Delores Smiley could have earned her doctoral degree in education in a more traditional setting, lumbering through each semester one course at a time while juggling job and family.
But she didn’t have to.
Determined to get her degree in a shorter period of time, Smiley took online courses and drove from southeastern Michigan to Chicago once a month for a whole year to take two days of classes in a hotel conference room.
It is this same alternative approach, Smiley said, that has repeatedly placed Nova Southeastern University as the No. 1 producer of black doctoral degree holders, according to the Virginia-based trade magazine, Diverse Issues in Higher Education.
Last year, the university conferred doctoral degrees upon 207 black students, the most of any school in the nation. The number was 27 percent of the total group at NSU that received doctorates.
That same year, Howard University conferred 86 doctoral degrees, which was 74 percent of its total doctoral candidate group. Howard topped all other schools in the country except
NSU in the number of doctoral degrees it awarded to black people, and was number one among historically black colleges and universities.
Diverse Issues in Higher Education, a Virginia-based trade magazine that is respected by statistics hounds in higher education, is expected to place NSU in the top spot again in its 2008 edition. The latest edition is due out on July 10.
NSU is known for its “distance education delivery systems,” which offer online courses and traditional classes in cluster sites outside of South Florida.
“Economically, it’s just a known fact that black professionals have been below in terms of earning power,” said Smiley, 63, who now works in North Miami as NSU’s dean of diversity education and community affairs. “We cannot just stop and say, ‘I’m going to go to school and get a degree.’ The support is key.”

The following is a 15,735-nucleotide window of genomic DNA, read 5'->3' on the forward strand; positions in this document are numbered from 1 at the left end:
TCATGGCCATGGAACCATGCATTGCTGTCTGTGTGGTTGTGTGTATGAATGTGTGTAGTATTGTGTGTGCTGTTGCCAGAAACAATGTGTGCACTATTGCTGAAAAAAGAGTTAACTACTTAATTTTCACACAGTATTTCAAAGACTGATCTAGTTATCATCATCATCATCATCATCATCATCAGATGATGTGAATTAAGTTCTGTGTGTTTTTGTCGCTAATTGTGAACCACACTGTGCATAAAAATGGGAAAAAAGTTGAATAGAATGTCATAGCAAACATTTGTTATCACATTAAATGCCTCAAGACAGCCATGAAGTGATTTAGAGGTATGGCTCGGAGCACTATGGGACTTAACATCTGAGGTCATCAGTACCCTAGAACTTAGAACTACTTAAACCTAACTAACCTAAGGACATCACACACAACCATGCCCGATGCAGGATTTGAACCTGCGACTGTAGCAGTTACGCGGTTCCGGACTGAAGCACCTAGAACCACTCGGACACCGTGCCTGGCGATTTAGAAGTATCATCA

For the past 10 years, NSU’s Fischler School of Education has held the title of producing the highest number of black doctoral degree holders, garnering attention from black radio talk show hosts and senior academicians in colleges and universities across the country.
NSU has held the same title among all disciplines for several years, according to Diverse Issues editor Hilary Hurd Anyaso.
The ranking is the result of statistical research conducted by Indiana University associate vice president Victor Borden.
NSU is not a historically black college like Florida A & M University. FAMU awarded the highest number of undergraduate degrees to black people from any single school in the U.S. last year, at 1,256, according to Diverse Issues.
Several online colleges and universities such as Kaplan, DeVry, and the University of Phoenix have built successful programs on a brand of convenience. Last year, the University of
Phoenix produced the most African-American masters’ degree holders, according to Diverse Issues.
But NSU, a traditional bricks-and-mortar university, has achieved a formula that mixes convenience and word-of-mouth among black professionals.
The average age of NSU grads at the doctoral level is in the 50s or 60s, said Smiley, who received her NSU doctorate in 1995.
“If you have people coming in at this age, they’re coming in a little bit leery,” said Smiley. “If their peers do it and say they’re very successful, that is your biggest marketing piece.”
Trust in the strength of the program and convenience are key more so among black doctoral candidates than those of other ethnicities because they are typically further along in the complexities of life by the time they have an opportunity to go for the highest degree.
Borden, who conducts the research for the Diverse Issues’ report said, “According to the National Opinion Research Center's Survey of Earned Doctorates, blacks have the second-highest median age with American Indians having the highest, as a group.”
The median age of black doctoral recipients is 36.7, according to NORC data.
Asian doctoral recipients hold the youngest median age of 31.1, while whites and Hispanics are at 33.3 and 34.2, respectively.
NSU’s appeal among multiple-degreed black professionals is so striking that Diverse Issues editor Anyaso said she would like to “look into” what is happening at NSU.
“Oftentimes, especially if they’re not a historically black college, if they’re doing a really good job, there is usually something going on in the curriculum and programmatic side,” Anyaso said. “They might have mentors serving on staff or they might be proactive in terms of support.”
Smiley said she hopes NSU maintains its title. She said she also hopes that the university’s direction toward diversity education will continue to draw scholars from all racial backgrounds to a new master’s degree program she constructed, titled “Instructional Design and Diversity Education.”
The program will be offered for the first time this fall.
“It’s about being able to reach the new demographic,” Smiley said. “The profile of minorities has changed that will impact our society to a significant degree. If we don’t know how to address that, we are going to be at a loss.”